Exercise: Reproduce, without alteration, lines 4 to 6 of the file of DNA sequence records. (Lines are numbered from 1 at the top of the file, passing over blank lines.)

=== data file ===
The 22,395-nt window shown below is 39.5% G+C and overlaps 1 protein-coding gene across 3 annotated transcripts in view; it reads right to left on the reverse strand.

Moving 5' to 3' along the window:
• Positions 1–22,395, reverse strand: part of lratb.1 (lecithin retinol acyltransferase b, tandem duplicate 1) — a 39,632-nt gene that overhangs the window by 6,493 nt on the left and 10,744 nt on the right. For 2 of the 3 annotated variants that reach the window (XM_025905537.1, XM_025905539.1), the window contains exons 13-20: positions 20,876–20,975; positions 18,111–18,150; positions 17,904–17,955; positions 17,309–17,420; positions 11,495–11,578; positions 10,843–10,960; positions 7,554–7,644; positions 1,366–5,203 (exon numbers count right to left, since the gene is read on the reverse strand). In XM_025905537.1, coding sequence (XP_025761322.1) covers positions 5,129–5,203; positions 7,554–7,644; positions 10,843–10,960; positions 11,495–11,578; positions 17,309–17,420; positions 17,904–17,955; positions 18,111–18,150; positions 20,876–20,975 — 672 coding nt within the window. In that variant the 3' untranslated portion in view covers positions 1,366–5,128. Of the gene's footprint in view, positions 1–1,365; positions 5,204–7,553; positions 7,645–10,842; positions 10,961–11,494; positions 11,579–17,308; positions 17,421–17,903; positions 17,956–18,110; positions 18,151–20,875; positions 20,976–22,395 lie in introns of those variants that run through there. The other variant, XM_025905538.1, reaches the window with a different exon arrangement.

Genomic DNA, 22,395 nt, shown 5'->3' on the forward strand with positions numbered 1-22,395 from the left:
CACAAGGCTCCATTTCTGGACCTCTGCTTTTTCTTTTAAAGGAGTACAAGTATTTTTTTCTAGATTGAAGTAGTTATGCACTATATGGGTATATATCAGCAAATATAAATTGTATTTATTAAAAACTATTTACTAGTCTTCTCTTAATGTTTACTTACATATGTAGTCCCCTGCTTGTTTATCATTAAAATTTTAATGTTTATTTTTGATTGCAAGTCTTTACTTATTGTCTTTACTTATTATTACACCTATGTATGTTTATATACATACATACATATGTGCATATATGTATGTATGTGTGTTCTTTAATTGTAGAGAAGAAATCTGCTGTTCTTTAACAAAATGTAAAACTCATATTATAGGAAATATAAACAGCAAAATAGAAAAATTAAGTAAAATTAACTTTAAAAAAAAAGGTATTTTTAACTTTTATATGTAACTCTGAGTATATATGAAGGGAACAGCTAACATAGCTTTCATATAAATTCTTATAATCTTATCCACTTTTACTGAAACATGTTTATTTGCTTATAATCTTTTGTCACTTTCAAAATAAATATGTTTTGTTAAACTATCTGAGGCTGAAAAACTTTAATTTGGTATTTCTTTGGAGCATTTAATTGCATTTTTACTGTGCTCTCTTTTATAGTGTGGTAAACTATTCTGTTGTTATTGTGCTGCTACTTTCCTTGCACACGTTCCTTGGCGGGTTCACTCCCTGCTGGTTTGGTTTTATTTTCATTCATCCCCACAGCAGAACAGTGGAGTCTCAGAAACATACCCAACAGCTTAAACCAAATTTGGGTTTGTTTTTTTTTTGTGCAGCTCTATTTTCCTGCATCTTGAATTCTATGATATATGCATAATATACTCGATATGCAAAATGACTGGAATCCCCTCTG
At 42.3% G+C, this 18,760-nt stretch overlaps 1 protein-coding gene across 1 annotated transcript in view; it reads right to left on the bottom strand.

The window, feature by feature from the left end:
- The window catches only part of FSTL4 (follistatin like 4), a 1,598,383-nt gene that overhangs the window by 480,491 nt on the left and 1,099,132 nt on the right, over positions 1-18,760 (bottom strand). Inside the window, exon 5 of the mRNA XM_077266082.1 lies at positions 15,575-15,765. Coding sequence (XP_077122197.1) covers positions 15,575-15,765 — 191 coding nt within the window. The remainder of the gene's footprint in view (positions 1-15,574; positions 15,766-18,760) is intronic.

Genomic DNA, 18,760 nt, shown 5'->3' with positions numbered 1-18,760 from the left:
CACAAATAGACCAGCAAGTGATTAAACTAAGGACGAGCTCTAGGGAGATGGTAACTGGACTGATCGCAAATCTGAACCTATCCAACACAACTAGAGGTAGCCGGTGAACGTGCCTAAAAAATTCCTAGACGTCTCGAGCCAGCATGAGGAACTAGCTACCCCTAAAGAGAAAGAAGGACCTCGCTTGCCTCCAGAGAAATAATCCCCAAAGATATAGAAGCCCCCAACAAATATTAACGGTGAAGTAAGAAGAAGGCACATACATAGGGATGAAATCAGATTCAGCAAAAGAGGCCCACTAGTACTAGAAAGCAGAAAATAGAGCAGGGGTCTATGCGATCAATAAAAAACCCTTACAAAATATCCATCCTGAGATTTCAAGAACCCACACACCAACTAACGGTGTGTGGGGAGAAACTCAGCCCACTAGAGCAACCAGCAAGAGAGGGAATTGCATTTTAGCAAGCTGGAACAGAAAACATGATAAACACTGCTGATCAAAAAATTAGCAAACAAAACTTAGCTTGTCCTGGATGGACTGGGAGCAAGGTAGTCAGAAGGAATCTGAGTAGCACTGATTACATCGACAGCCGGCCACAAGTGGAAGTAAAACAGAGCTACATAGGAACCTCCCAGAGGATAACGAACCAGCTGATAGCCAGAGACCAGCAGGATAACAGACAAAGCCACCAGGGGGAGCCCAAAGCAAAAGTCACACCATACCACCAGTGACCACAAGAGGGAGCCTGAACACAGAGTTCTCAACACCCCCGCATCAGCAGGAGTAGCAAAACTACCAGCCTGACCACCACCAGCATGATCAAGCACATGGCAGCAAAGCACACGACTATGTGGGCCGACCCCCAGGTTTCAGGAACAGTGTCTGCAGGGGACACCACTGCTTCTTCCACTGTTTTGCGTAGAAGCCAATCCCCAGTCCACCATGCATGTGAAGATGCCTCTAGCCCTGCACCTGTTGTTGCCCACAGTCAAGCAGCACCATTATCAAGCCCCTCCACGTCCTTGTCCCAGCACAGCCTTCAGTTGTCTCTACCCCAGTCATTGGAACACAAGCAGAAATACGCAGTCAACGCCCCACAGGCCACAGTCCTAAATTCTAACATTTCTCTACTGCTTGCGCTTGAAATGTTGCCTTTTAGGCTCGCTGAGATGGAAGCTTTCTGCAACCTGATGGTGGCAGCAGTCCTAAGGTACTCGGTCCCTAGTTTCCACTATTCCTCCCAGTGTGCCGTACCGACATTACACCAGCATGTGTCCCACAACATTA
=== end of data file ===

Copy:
Genomic DNA, 22,395 nt, shown 5'->3' on the forward strand with positions numbered 1-22,395 from the left:
CACAAGGCTCCATTTCTGGACCTCTGCTTTTTCTTTTAAAGGAGTACAAGTATTTTTTTCTAGATTGAAGTAGTTATGCACTATATGGGTATATATCAGCAAATATAAATTGTATTTATTAAAAACTATTTACTAGTCTTCTCTTAATGTTTACTTACATATGTAGTCCCCTGCTTGTTTATCATTAAAATTTTAATGTTTATTTTTGATTGCAAGTCTTTACTTATTGTCTTTACTTATTATTACACCTATGTATGTTTATATACATACATACATATGTGCATATATGTATGTATGTGTGTTCTTTAATTGTAGAGAAGAAATCTGCTGTTCTTTAACAAAATGTAAAACTCATATTATAGGAAATATAAACAGCAAAATAGAAAAATTAAGTAAAATTAACTTTAAAAAAAAAGGTATTTTTAACTTTTATATGTAACTCTGAGTATATATGAAGGGAACAGCTAACATAGCTTTCATATAAATTCTTATAATCTTATCCACTTTTACTGAAACATGTTTATTTGCTTATAATCTTTTGTCACTTTCAAAATAAATATGTTTTGTTAAACTATCTGAGGCTGAAAAACTTTAATTTGGTATTTCTTTGGAGCATTTAATTGCATTTTTACTGTGCTCTCTTTTATAGTGTGGTAAACTATTCTGTTGTTATTGTGCTGCTACTTTCCTTGCACACGTTCCTTGGCGGGTTCACTCCCTGCTGGTTTGGTTTTATTTTCATTCATCCCCACAGCAGAACAGTGGAGTCTCAGAAACATACCCAACAGCTTAAACCAAATTTGGGTTTGTTTTTTTTTTGTGCAGCTCTATTTTCCTGCATCTTGAATTCTATGATATATGCATAATATACTCGATATGCAAAATGACTGGAATCCCCTCTG
At 42.3% G+C, this 18,760-nt stretch overlaps 1 protein-coding gene across 1 annotated transcript in view; it reads right to left on the bottom strand.